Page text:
And The Dragon Goes To Sleep Again: the character and nature of the USA as a warfighting nation in turbulent times.

Bald Eagle

It is when your breath fogs in front of your face, when icicles form at the end of your beard, and when your nostrils feel dry and caked. It is when your adrenaline is pumping, and your hands are shaking. It is when the sweat beads in drones off the surface of your face. It is when your way is lit by the mechanical eyes of your infrared night vision.

This is no excursion into the wastelands of the standard alpine ski resort. This is the here, and the now. This is where good men go to keep bad men from killing them, and where bad men go to kill good men. This is 3am in the mountains of Afghanistan, and four marines low crawling through God‘s own shit and piss to face on an army of Taliban fighters a thousand strong. This is high noon in the arid plateaus of the Sudan, where the African Union stands out manned and outgunned by the ever-powerful Joseph Kony and his army of child soldiers. This is the lonely and desolate streets of Northern Colombia, where a few powerful rebels are fighting tyranny both in the government and in the drug cartels.

What I am describing is the destination called the warzone.

There is a certain type of person who is bread for war. His skin is made of steel, and his bones are unbreakable. And his heart is indelible. He raises his head to the clouds and shouts out to his maker, I am invincible!

It has been over a decade since the start of the American invasion into Afghanistan. The reasons that they gave us for this war, as always throughout history, seemed good enough to us at the time but are now viewed as bullshit by the majority of the insane. I read a speech by Howard Zinn that was addressed to the Boston College in 1999 that lays out every reason that we should never go to war, and that patriotism is not synonymous with the military. First time I’ve ever heard it put quite like that. I have always operated under the base assumption that they went hand-in-hand. Again in 2001, shortly after the fall of the Twin Towers Howard Zinn was back at Boston College again telling us that war isn’t the answer and that people needed to leave aside their base emotions and look at things from a logical perspective. That we didn’t have to fight in this war if we didn’t want to, because we don’t have to do what we’ve always done. I’ve been thinking these insurrectionist thoughts myself many times over the past few years. But I’ve come to understand that war is engraved into human beings by their nature, and that gives me the ability to be a soldier.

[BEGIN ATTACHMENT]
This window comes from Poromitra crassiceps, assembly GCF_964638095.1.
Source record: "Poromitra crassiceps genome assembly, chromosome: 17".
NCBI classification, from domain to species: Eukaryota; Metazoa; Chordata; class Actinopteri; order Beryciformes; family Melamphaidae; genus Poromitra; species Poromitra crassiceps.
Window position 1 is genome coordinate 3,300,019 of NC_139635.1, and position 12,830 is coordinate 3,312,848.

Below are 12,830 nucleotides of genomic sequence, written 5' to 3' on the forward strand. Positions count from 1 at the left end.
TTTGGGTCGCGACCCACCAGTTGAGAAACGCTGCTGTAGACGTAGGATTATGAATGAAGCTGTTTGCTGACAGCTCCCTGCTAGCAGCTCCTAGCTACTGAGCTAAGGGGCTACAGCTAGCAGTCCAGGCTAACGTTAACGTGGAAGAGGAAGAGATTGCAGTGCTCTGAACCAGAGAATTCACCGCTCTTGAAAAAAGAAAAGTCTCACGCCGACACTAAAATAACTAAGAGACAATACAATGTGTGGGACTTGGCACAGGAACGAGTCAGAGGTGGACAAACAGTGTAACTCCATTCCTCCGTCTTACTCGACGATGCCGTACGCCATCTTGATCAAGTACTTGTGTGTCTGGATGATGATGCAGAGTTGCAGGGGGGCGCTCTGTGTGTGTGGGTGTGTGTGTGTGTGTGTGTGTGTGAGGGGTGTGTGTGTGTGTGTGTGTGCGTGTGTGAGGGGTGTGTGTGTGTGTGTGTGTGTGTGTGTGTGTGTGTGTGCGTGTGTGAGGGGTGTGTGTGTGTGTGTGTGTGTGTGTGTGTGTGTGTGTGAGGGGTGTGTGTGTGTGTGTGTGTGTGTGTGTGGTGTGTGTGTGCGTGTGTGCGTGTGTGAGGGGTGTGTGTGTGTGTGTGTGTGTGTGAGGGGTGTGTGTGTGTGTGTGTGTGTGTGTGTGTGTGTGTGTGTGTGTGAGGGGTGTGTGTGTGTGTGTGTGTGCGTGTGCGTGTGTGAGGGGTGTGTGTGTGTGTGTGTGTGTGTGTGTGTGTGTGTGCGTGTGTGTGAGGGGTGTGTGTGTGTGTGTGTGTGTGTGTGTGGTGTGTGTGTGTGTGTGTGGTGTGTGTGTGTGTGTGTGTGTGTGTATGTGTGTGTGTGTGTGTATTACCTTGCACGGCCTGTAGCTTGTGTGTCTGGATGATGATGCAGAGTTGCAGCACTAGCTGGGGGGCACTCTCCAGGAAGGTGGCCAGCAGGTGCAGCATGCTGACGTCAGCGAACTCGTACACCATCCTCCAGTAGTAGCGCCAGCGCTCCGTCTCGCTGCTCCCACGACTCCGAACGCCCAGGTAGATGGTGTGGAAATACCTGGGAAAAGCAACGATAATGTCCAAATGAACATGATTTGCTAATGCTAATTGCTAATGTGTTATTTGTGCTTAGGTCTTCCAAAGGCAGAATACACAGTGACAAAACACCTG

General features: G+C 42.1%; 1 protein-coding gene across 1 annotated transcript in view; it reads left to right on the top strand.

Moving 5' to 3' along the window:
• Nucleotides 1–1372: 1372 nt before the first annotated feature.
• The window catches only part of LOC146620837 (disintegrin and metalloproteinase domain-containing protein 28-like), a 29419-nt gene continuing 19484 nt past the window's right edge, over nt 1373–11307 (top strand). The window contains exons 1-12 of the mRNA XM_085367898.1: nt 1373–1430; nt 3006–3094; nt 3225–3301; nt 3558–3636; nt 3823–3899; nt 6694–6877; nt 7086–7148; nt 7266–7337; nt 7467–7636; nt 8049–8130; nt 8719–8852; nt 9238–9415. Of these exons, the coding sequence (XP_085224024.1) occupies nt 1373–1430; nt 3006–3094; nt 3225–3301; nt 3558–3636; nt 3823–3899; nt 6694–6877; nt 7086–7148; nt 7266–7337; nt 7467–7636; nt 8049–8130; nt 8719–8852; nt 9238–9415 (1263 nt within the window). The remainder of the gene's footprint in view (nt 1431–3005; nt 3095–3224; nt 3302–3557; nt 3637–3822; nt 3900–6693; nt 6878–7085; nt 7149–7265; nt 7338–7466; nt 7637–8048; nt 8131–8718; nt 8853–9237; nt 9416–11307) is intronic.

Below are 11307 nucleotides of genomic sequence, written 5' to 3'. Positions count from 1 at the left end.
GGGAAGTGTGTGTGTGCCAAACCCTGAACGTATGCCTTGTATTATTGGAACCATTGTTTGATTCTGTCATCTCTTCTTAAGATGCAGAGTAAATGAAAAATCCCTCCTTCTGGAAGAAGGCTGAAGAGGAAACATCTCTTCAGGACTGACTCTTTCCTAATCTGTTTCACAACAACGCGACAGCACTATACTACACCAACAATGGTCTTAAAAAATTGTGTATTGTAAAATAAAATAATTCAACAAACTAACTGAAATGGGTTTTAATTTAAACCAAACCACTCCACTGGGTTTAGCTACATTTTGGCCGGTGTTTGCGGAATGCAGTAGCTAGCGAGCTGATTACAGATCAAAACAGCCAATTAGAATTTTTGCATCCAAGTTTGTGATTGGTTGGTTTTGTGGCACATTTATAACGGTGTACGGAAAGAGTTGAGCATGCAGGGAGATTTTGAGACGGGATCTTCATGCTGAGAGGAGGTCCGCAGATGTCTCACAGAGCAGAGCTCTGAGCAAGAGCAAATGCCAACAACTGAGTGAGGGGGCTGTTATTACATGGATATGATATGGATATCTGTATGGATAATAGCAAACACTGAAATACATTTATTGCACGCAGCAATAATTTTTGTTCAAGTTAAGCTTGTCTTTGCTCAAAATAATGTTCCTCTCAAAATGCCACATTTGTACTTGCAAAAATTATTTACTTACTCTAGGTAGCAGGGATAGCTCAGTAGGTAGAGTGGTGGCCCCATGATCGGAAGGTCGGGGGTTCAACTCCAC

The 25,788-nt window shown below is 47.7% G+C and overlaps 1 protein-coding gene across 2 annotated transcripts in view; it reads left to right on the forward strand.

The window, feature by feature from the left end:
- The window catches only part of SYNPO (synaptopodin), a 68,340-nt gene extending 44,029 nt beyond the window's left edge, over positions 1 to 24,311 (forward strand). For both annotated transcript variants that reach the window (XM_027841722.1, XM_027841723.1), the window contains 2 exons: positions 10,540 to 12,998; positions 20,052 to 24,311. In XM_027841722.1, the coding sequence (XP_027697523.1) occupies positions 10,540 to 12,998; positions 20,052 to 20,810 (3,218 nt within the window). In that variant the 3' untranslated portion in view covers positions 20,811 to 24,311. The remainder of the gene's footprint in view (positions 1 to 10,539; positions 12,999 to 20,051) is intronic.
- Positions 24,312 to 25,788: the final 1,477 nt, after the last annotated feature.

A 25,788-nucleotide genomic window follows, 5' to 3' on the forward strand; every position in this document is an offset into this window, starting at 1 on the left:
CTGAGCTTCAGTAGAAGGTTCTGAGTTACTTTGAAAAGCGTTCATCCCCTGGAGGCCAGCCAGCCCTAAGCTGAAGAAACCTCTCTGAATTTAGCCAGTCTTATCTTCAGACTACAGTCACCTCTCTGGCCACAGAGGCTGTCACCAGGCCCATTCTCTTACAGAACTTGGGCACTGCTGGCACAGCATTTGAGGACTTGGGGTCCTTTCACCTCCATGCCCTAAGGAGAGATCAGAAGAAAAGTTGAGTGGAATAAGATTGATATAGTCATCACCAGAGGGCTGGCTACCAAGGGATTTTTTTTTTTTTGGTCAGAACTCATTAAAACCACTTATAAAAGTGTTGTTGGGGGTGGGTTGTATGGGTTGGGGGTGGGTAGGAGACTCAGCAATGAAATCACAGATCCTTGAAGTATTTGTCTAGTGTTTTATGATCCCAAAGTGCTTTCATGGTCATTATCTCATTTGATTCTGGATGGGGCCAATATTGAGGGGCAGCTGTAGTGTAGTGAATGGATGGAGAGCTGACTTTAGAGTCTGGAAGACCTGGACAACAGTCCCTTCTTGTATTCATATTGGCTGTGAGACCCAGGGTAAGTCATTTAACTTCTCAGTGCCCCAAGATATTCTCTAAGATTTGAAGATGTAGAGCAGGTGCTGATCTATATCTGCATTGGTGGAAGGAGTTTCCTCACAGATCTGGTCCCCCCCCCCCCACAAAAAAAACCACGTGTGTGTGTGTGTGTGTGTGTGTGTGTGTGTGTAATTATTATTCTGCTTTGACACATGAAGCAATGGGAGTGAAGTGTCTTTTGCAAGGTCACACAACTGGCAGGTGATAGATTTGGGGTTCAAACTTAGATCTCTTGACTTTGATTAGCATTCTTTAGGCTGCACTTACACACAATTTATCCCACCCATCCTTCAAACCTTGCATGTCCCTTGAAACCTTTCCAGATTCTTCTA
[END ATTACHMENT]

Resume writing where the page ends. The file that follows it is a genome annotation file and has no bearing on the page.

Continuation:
Carry a man on a boat. Get pushed out of a perfectly good airplane. Always roll into the suck with your barrel pointed forward. These are the aspirations of the combat soldier. To be able to be a man who never needs sleep, a man who can kill without making a single sound.

America has always (always being besides the Franklinian Turkey-lovers) represented itself via the image of the Bald Eagle. This majestic animal is extremely territorial. It has an eyesight that can spot a salmon in the current from 600 feet in the sky. In the Gaulic Wars, Ceaser was represented by the ferocious Eagle. It was a symbol of his power and his might. A large golden eagle was the statue that led Ceaser into Rome to take over the city for himself.

When you look at a topographic map of the same area, a warzone really doesn’t look like anything but what it is – the middle of nowhere, or the center of the world. It’s when you add people into the equation; oh, people. They kill others and make maps and talk about culture and talk about national pride. There is no such thing. There is the topography, everything else is simply an idea created by human beings. It is those ideas that we fight for, it is those ideas that we die for, and it is those ideas that we kill for.

Ideas built the Vatican. Ideas started the American Revolution. Ideas led to men landing on the moon, and the construction of the Panama Canal. Ideas can bring human beings to their greatest heights.

But they can also bring us to our deepest lows. Ideas invented the coal mine. Ideas invented the strip mine. Ideas invented the oil refinery. Ideas invented Standard Oil, and Sanford Dole. Ideas brought James Cook to Hawaii. And the English to Ireland. Ideas, aside from monies, are our greatest curse and our greatest gift.

The question that stands before us is one of a hefty consequence, and the deliberation will take its toll. I’m not exactly sure I’ve figured it out yet, which is rare for me in a blog post. We ask ourselves today “What is the nature of America?”

Is America like that of an Eagle? A ferocious predator of the sky of whom fear is non-existent. Is that us? The Great White of the skies? Are people looking to the heavens because they see our drones coming for them, or are they looking to the sky because they see America coming for them? I can not hardly predict the answer, but I can always ask more questions.

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